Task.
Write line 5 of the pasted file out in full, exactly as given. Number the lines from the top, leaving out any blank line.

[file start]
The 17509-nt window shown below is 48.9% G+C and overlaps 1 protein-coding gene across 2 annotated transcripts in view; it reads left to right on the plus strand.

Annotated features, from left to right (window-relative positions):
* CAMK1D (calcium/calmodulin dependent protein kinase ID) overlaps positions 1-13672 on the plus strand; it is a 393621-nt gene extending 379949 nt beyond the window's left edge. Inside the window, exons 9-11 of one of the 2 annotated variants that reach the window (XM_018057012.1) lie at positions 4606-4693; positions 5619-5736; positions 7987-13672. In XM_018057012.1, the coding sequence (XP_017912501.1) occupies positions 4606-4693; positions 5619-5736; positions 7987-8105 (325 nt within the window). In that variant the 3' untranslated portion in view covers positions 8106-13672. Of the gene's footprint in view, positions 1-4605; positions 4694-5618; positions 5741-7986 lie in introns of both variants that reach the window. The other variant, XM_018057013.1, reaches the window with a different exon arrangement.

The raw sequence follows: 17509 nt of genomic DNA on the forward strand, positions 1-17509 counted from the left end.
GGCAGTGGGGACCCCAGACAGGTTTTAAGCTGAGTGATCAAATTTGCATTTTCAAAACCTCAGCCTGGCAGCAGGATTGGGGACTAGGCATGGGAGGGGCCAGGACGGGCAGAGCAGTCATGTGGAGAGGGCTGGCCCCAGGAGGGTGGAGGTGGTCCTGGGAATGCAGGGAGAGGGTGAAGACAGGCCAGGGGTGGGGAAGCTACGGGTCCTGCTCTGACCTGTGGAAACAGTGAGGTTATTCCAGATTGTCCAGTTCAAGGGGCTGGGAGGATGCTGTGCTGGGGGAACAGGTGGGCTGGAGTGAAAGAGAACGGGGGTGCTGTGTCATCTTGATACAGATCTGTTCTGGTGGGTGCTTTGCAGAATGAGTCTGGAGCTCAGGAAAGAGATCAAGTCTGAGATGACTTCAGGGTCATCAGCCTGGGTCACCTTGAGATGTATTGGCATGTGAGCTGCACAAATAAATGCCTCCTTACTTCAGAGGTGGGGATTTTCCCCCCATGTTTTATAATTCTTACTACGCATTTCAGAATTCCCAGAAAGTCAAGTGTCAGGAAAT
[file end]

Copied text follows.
GGCAGTGGGGACCCCAGACAGGTTTTAAGCTGAGTGATCAAATTTGCATTTTCAAAACCTCAGCCTGGCAGCAGGATTGGGGACTAGGCATGGGAGGGGCCAGGACGGGCAGAGCAGTCATGTGGAGAGGGCTGGCCCCAGGAGGGTGGAGGTGGTCCTGGGAATGCAGGGAGAGGGTGAAGACAGGCCAGGGGTGGGGAAGCTACGGGTCCTGCTCTGACCTGTGGAAACAGTGAGGTTATTCCAGATTGTCCAGTTCAAGGGGCTGGGAGGATGCTGTGCTGGGGGAACAGGTGGGCTGGAGTGAAAGAGAACGGGGGTGCTGTGTCATCTTGATACAGATCTGTTCTGGTGGGTGCTTTGCAGAATGAGTCTGGAGCTCAGGAAAGAGATCAAGTCTGAGATGACTTCAGGGTCATCAGCCTGGGTCACCTTGAGATGTATTGGCATGTGAGCTGCACAAATAAATGCCTCCTTACTTCAGAGGTGGGGATTTTCCCCCCATGTTTTATAATTCTTACTACGCATTTCAGAATTCCCAGAAAGTCAAGTGTCAGGAAAT